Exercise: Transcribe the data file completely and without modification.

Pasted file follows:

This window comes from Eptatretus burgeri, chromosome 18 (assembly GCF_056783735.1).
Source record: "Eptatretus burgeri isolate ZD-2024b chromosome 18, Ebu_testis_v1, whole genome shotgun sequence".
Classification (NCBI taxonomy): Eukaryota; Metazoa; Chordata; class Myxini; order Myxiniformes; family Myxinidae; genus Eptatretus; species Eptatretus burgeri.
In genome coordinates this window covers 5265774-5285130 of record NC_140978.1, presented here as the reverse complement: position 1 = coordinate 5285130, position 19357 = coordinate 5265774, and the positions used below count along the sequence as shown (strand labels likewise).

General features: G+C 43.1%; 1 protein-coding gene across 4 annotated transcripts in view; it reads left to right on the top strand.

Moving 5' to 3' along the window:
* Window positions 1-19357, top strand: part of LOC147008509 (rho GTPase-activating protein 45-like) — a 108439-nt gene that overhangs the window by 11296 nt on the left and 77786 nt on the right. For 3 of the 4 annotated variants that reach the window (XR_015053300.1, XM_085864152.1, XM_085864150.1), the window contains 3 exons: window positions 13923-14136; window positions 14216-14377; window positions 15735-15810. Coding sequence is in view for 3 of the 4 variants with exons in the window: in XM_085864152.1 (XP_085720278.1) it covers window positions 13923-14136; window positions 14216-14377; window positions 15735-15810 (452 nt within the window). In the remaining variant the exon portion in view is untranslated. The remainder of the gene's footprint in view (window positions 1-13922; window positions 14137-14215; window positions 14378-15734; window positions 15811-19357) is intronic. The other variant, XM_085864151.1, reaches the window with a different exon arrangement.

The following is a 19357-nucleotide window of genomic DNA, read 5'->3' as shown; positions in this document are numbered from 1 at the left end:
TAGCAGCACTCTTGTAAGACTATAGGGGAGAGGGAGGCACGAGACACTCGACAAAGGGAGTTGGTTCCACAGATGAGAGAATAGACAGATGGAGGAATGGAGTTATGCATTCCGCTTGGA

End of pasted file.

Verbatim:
This window comes from Eptatretus burgeri, chromosome 18 (assembly GCF_056783735.1).
Source record: "Eptatretus burgeri isolate ZD-2024b chromosome 18, Ebu_testis_v1, whole genome shotgun sequence".
Classification (NCBI taxonomy): Eukaryota; Metazoa; Chordata; class Myxini; order Myxiniformes; family Myxinidae; genus Eptatretus; species Eptatretus burgeri.
In genome coordinates this window covers 5265774-5285130 of record NC_140978.1, presented here as the reverse complement: position 1 = coordinate 5285130, position 19357 = coordinate 5265774, and the positions used below count along the sequence as shown (strand labels likewise).

General features: G+C 43.1%; 1 protein-coding gene across 4 annotated transcripts in view; it reads left to right on the top strand.

Moving 5' to 3' along the window:
* Window positions 1-19357, top strand: part of LOC147008509 (rho GTPase-activating protein 45-like) — a 108439-nt gene that overhangs the window by 11296 nt on the left and 77786 nt on the right. For 3 of the 4 annotated variants that reach the window (XR_015053300.1, XM_085864152.1, XM_085864150.1), the window contains 3 exons: window positions 13923-14136; window positions 14216-14377; window positions 15735-15810. Coding sequence is in view for 3 of the 4 variants with exons in the window: in XM_085864152.1 (XP_085720278.1) it covers window positions 13923-14136; window positions 14216-14377; window positions 15735-15810 (452 nt within the window). In the remaining variant the exon portion in view is untranslated. The remainder of the gene's footprint in view (window positions 1-13922; window positions 14137-14215; window positions 14378-15734; window positions 15811-19357) is intronic. The other variant, XM_085864151.1, reaches the window with a different exon arrangement.

The following is a 19357-nucleotide window of genomic DNA, read 5'->3' as shown; positions in this document are numbered from 1 at the left end:
TAGCAGCACTCTTGTAAGACTATAGGGGAGAGGGAGGCACGAGACACTCGACAAAGGGAGTTGGTTCCACAGATGAGAGAATAGACAGATGGAGGAATGGAGTTATGCATTCCGCTTGGA